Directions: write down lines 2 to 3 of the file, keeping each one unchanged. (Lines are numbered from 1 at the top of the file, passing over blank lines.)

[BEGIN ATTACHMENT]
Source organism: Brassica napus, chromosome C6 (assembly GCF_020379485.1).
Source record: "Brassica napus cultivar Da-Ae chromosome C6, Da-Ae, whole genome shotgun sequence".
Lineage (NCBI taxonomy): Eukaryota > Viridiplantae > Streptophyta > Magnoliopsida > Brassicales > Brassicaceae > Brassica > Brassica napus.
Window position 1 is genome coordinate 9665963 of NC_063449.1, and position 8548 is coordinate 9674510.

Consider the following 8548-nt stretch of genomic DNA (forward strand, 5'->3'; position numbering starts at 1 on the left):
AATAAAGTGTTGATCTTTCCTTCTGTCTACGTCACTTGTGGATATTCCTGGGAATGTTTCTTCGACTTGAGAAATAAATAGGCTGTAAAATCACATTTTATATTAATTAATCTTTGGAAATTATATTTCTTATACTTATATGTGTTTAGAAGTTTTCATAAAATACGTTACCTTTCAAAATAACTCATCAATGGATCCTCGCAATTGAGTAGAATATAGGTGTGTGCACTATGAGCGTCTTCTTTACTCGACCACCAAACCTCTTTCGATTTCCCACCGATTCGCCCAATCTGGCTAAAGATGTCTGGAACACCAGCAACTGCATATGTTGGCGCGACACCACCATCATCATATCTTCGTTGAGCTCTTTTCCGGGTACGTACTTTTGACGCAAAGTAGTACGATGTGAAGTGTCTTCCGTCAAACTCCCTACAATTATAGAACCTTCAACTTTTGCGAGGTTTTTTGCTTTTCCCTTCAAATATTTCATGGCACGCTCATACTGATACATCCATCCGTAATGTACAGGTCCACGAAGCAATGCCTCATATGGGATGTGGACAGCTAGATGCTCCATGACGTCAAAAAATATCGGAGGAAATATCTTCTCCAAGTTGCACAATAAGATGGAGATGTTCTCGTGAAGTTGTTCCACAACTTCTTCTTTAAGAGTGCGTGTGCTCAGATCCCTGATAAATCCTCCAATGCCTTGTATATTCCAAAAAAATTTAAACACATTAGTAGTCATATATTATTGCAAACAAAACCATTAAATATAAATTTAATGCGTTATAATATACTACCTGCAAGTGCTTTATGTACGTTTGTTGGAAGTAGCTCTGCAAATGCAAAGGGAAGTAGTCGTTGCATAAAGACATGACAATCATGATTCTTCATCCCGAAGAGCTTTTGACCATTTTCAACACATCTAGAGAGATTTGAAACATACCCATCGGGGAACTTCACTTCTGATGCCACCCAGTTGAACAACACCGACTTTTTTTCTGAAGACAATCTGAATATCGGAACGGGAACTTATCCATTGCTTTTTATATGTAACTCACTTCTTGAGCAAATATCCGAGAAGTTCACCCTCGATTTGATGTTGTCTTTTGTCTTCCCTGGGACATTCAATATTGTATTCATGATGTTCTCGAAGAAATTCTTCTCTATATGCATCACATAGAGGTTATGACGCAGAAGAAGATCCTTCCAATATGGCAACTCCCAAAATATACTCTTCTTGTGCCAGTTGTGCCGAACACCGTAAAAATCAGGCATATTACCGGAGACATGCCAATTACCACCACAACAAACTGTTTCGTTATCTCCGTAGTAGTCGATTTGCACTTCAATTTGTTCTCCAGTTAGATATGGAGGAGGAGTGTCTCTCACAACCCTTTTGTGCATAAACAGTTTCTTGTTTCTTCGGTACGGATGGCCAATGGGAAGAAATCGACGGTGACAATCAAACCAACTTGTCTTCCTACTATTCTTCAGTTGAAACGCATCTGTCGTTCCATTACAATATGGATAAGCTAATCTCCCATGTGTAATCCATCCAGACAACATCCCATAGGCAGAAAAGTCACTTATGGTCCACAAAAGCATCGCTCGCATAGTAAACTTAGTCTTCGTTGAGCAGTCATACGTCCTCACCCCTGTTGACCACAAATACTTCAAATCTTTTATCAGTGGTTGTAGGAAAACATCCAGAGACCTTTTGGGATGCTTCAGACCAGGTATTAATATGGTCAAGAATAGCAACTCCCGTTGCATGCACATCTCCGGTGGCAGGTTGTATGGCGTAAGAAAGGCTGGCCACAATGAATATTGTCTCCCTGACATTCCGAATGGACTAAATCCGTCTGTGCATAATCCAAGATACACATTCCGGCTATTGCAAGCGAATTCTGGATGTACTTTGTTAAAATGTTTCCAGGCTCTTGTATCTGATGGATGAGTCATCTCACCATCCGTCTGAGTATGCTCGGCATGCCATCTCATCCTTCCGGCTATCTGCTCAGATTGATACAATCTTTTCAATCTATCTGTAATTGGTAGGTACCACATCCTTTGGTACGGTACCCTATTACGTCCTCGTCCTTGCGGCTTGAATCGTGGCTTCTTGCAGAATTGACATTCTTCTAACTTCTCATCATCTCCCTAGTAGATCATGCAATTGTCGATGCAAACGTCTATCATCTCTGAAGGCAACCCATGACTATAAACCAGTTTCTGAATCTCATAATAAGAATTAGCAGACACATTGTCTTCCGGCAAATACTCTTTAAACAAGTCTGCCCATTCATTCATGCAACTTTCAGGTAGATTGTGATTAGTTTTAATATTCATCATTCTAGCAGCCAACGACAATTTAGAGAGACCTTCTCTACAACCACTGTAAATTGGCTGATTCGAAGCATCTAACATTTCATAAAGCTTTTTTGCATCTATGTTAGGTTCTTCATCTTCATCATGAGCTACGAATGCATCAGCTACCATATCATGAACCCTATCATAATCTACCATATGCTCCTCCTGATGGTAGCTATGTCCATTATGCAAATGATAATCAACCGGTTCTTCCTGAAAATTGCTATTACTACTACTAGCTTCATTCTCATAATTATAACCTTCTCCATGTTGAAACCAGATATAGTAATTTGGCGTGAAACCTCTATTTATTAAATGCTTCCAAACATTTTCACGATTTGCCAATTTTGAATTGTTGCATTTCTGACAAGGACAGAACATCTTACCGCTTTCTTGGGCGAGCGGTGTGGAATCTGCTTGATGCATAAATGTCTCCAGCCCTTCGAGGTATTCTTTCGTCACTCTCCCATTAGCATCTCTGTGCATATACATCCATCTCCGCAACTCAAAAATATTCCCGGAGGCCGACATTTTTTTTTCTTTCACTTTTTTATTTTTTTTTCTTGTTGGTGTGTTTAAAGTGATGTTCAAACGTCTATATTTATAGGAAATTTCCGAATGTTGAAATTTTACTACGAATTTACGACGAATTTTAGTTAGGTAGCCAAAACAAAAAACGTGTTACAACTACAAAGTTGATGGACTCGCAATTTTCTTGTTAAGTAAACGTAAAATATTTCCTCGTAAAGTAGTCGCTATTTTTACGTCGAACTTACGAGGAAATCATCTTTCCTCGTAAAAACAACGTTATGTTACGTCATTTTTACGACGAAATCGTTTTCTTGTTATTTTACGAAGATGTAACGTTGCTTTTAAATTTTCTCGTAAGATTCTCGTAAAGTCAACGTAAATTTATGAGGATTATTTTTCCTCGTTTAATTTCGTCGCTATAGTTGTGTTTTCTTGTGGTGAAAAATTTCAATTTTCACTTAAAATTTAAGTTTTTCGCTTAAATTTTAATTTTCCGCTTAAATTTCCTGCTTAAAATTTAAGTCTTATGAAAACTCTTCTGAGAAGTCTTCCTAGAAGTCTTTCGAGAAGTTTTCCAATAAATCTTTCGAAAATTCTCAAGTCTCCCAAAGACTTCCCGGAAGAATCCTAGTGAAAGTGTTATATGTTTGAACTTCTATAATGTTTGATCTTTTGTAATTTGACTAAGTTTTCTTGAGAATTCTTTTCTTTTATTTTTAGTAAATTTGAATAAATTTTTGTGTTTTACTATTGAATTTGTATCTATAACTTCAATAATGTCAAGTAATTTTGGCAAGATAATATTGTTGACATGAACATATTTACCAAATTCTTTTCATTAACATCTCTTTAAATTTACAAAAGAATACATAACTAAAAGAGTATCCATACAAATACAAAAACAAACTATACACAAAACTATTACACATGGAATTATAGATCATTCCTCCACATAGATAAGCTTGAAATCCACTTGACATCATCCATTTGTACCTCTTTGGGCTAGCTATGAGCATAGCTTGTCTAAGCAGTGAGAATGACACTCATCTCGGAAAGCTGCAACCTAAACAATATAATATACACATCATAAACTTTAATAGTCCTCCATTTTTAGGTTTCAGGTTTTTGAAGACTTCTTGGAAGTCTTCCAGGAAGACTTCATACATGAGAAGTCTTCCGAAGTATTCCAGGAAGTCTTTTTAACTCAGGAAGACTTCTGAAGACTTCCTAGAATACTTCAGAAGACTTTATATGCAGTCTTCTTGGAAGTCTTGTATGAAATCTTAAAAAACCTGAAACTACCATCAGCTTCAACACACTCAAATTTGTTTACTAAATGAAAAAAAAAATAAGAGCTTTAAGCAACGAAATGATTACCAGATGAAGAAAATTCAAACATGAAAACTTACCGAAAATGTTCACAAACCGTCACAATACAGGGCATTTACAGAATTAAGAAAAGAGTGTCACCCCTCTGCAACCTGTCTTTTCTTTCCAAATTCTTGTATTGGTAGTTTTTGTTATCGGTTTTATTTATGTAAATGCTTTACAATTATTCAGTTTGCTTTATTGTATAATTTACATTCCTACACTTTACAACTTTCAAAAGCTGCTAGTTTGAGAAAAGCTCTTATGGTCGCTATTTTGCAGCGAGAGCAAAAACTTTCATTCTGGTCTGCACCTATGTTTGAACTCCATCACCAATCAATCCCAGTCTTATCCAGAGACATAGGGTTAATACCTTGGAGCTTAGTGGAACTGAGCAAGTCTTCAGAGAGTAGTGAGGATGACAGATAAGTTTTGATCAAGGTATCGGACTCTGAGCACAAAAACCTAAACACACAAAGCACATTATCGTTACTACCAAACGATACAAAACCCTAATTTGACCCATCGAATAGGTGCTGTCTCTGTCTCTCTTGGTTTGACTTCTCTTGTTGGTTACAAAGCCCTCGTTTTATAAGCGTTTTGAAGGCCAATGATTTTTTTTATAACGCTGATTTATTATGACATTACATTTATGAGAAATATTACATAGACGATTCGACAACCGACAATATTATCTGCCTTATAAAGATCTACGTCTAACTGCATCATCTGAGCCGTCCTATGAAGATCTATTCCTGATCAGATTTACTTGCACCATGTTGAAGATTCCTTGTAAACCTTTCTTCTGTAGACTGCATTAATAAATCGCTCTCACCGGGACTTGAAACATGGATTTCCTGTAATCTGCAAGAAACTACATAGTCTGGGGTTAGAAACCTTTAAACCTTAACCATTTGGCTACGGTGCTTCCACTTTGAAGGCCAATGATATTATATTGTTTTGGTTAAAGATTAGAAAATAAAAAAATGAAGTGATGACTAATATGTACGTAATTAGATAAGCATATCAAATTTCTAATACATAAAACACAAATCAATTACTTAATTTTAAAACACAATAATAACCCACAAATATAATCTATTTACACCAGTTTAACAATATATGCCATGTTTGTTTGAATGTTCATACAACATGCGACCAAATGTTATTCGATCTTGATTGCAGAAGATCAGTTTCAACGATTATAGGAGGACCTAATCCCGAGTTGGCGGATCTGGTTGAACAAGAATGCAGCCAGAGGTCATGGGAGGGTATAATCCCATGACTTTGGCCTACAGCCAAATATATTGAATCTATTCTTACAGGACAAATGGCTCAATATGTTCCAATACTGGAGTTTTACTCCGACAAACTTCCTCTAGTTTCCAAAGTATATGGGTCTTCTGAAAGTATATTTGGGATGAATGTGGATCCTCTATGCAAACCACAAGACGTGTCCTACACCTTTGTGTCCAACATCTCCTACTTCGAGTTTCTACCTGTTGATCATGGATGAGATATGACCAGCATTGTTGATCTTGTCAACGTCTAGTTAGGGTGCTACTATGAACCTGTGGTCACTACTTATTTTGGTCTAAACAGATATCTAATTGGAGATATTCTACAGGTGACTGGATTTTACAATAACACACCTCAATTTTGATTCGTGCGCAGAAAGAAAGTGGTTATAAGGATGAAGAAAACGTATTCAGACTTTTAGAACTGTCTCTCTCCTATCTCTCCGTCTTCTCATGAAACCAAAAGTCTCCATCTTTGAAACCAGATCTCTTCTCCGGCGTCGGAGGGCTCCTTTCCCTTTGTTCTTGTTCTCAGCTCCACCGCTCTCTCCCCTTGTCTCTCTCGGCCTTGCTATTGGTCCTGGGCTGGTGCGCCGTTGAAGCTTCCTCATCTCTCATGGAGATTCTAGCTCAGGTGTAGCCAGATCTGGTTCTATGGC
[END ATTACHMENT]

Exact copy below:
Source record: "Brassica napus cultivar Da-Ae chromosome C6, Da-Ae, whole genome shotgun sequence".
Lineage (NCBI taxonomy): Eukaryota > Viridiplantae > Streptophyta > Magnoliopsida > Brassicales > Brassicaceae > Brassica > Brassica napus.